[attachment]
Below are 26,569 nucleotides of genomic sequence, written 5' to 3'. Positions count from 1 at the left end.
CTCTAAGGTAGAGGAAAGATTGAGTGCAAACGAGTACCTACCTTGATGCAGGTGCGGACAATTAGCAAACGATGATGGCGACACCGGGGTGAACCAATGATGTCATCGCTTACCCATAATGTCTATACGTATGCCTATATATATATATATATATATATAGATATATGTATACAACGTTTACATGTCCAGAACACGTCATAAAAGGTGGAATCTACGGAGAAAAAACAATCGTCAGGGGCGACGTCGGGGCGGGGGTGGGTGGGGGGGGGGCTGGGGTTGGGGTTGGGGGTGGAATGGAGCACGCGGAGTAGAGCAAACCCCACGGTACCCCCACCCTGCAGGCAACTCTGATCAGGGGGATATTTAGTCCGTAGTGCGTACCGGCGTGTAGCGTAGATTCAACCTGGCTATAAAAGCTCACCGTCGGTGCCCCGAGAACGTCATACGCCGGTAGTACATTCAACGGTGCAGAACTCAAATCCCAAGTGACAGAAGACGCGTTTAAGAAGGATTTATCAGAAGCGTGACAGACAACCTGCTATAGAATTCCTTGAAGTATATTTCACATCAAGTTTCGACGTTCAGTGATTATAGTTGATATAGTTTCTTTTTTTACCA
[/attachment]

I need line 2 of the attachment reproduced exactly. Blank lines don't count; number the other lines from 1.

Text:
CTCTAAGGTAGAGGAAAGATTGAGTGCAAACGAGTACCTACCTTGATGCAGGTGCGGACAATTAGCAAACGATGATGGCGACACCGGGGTGAACCAATGATGTCATCGCTTACCCATAATGTCTATACGTATGCCTATATATATATATATATATATATAGATATATGTATACAACGTTTACATGTCCAGAACACGTCATAAAAGGTGGAATCTACGGAGAAAAAACAATCGTCAGGGGCGACGTCGGGGCGGGGGTGGGTGGGGGGGGGGCTGGGGTTGGGGTTGGGGGTGGAATGGAGCACGCGGAGTAGAGCAAACCCCACGGTACCCCCACCCTGCAGGCAACTCTGATCAGGGGGATATTTAGTCCGTAGTGCGTACCGGCGTGTAGCGTAGATTCAACCTGGCTATAAAAGCTCACCGTCGGTGCCCCGAGAACGTCATACGCCGGTAGTACATTCAACGGTGCAGAACTCAAATCCCAAGTGACAGAAGACGCGTTTAAGAAGGATTTATCAGAAGCGTGACAGACAACCTGCTATAGAATTCCTTGAAGTATATTTCACATCAAGTTTCGACGTTCAGTGATTATAGTTGATATAGTTTCTTTTTTTACCA